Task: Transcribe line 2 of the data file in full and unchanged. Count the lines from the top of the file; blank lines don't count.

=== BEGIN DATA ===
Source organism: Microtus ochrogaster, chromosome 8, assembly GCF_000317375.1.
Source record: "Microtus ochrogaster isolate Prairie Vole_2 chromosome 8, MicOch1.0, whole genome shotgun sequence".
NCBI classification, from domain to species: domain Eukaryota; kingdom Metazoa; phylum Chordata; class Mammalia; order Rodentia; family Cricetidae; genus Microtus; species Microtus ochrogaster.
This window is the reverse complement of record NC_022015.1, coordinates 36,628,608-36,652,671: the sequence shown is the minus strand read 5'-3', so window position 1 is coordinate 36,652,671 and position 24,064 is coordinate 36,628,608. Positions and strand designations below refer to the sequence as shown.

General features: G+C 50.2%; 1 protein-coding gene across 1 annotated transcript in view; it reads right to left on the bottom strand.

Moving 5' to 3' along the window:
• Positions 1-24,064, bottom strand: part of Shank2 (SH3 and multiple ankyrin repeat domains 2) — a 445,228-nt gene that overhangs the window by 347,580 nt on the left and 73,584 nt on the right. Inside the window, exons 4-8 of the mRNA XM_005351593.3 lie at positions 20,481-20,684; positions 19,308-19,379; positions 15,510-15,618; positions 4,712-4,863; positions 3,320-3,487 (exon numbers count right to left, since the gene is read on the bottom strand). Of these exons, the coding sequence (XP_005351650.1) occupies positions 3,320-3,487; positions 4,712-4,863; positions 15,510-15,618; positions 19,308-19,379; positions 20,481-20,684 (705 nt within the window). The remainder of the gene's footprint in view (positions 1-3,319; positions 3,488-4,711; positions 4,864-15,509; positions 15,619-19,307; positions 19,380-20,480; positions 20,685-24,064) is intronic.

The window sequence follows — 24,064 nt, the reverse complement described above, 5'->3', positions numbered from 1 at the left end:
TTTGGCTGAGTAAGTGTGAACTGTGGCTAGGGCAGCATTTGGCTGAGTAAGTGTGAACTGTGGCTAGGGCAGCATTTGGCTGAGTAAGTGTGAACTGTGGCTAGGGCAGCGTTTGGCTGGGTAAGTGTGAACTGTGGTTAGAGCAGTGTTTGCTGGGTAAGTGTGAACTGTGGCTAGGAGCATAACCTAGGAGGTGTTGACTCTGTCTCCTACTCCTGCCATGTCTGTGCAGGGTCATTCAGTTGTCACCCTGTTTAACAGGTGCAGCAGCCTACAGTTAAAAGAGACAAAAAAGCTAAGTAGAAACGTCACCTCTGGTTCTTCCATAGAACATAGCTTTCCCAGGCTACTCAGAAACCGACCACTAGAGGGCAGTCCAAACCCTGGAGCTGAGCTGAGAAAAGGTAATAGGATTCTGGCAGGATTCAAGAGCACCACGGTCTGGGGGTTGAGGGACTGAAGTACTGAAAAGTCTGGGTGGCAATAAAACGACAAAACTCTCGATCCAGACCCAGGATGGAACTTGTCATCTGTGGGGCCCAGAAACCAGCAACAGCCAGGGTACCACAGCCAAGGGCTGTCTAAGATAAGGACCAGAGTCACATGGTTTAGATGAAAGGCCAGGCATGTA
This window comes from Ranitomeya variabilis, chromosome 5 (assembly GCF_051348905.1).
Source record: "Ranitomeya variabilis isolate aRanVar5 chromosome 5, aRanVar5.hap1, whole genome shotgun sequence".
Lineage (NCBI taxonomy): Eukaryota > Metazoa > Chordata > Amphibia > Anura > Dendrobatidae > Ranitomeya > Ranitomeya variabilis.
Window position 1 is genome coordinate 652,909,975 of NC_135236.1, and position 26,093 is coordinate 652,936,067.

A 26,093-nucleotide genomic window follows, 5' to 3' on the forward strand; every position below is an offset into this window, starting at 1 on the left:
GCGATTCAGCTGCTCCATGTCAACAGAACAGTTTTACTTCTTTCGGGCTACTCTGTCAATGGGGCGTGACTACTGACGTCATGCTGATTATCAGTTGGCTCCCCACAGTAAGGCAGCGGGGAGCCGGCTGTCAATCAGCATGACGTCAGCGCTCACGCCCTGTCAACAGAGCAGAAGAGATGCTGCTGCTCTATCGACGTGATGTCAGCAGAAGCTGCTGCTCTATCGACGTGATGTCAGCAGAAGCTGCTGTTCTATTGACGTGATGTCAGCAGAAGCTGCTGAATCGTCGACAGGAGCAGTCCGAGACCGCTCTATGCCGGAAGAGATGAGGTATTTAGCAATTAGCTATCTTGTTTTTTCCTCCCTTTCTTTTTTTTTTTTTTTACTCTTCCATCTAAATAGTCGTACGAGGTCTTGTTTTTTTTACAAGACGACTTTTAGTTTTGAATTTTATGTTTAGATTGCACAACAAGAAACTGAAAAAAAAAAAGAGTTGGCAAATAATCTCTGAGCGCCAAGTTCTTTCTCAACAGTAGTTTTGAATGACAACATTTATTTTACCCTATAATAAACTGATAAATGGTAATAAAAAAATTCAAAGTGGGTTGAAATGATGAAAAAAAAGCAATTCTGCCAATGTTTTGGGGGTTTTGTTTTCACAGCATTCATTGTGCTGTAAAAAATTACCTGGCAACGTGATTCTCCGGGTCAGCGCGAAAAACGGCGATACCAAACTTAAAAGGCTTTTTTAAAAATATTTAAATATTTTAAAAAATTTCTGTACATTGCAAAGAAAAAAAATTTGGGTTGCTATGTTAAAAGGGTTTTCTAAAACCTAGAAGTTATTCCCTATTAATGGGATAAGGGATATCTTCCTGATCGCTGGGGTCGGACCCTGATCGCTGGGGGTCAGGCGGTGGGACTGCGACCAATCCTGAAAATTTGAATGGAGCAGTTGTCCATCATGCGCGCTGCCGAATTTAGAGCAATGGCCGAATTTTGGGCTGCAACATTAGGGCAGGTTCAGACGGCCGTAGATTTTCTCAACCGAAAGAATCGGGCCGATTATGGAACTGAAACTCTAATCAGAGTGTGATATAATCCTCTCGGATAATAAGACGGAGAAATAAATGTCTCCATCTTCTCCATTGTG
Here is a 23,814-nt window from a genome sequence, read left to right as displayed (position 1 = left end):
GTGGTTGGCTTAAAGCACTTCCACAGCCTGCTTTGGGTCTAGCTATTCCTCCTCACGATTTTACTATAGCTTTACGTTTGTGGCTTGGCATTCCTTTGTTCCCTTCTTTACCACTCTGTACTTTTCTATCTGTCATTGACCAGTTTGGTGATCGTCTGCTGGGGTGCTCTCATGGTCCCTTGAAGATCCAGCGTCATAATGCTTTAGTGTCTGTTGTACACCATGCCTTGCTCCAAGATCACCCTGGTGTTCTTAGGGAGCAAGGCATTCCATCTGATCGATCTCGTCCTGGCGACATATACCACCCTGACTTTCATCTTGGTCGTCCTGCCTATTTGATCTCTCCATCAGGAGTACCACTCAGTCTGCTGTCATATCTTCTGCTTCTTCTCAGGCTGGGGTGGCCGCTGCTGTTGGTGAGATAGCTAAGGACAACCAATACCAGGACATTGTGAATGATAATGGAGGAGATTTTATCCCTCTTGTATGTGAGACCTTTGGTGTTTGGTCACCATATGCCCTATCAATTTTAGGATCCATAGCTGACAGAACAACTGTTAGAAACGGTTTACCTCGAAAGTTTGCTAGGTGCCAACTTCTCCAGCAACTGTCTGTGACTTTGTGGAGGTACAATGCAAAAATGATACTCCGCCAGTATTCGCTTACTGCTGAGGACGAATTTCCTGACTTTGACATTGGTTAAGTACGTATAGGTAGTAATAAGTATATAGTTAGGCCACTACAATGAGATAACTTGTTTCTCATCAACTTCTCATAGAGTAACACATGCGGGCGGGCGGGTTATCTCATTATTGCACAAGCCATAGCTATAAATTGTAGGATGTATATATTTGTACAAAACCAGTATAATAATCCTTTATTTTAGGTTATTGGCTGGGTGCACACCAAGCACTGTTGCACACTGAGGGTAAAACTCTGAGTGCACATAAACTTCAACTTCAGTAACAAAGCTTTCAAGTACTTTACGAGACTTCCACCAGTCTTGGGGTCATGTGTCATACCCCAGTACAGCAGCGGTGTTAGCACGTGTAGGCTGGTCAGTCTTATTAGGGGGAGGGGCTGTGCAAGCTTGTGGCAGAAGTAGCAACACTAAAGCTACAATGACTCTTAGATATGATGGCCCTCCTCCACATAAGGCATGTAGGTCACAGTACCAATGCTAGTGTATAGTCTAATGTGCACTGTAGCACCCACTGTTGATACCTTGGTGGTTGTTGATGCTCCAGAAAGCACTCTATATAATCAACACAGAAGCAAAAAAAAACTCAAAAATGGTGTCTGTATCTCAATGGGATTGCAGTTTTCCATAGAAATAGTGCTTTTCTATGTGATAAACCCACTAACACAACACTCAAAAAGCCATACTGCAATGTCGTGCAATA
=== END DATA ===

Source record: "Microtus ochrogaster isolate Prairie Vole_2 chromosome 8, MicOch1.0, whole genome shotgun sequence".